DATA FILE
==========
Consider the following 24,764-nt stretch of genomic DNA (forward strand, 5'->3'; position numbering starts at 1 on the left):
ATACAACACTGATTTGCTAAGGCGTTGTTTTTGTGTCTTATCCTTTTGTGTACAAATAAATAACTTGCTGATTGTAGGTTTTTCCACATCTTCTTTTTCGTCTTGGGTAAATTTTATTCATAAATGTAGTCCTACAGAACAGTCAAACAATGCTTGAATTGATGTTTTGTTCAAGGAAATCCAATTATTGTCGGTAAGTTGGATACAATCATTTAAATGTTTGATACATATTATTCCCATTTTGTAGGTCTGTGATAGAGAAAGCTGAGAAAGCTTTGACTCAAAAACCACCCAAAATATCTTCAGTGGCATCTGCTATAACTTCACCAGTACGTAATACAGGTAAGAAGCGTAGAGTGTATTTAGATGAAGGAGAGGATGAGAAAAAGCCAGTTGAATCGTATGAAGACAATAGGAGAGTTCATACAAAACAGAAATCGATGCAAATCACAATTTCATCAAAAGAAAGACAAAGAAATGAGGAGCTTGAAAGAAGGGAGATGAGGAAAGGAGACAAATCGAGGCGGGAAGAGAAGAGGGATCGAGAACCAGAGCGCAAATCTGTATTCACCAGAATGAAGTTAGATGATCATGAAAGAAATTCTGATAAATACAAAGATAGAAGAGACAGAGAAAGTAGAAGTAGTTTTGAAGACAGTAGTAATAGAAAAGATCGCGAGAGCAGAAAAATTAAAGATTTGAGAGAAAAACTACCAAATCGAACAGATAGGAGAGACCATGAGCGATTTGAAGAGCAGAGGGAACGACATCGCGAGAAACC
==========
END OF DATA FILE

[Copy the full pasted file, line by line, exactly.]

Consider the following 24,764-nt stretch of genomic DNA (forward strand, 5'->3'; position numbering starts at 1 on the left):
ATACAACACTGATTTGCTAAGGCGTTGTTTTTGTGTCTTATCCTTTTGTGTACAAATAAATAACTTGCTGATTGTAGGTTTTTCCACATCTTCTTTTTCGTCTTGGGTAAATTTTATTCATAAATGTAGTCCTACAGAACAGTCAAACAATGCTTGAATTGATGTTTTGTTCAAGGAAATCCAATTATTGTCGGTAAGTTGGATACAATCATTTAAATGTTTGATACATATTATTCCCATTTTGTAGGTCTGTGATAGAGAAAGCTGAGAAAGCTTTGACTCAAAAACCACCCAAAATATCTTCAGTGGCATCTGCTATAACTTCACCAGTACGTAATACAGGTAAGAAGCGTAGAGTGTATTTAGATGAAGGAGAGGATGAGAAAAAGCCAGTTGAATCGTATGAAGACAATAGGAGAGTTCATACAAAACAGAAATCGATGCAAATCACAATTTCATCAAAAGAAAGACAAAGAAATGAGGAGCTTGAAAGAAGGGAGATGAGGAAAGGAGACAAATCGAGGCGGGAAGAGAAGAGGGATCGAGAACCAGAGCGCAAATCTGTATTCACCAGAATGAAGTTAGATGATCATGAAAGAAATTCTGATAAATACAAAGATAGAAGAGACAGAGAAAGTAGAAGTAGTTTTGAAGACAGTAGTAATAGAAAAGATCGCGAGAGCAGAAAAATTAAAGATTTGAGAGAAAAACTACCAAATCGAACAGATAGGAGAGACCATGAGCGATTTGAAGAGCAGAGGGAACGACATCGCGAGAAACC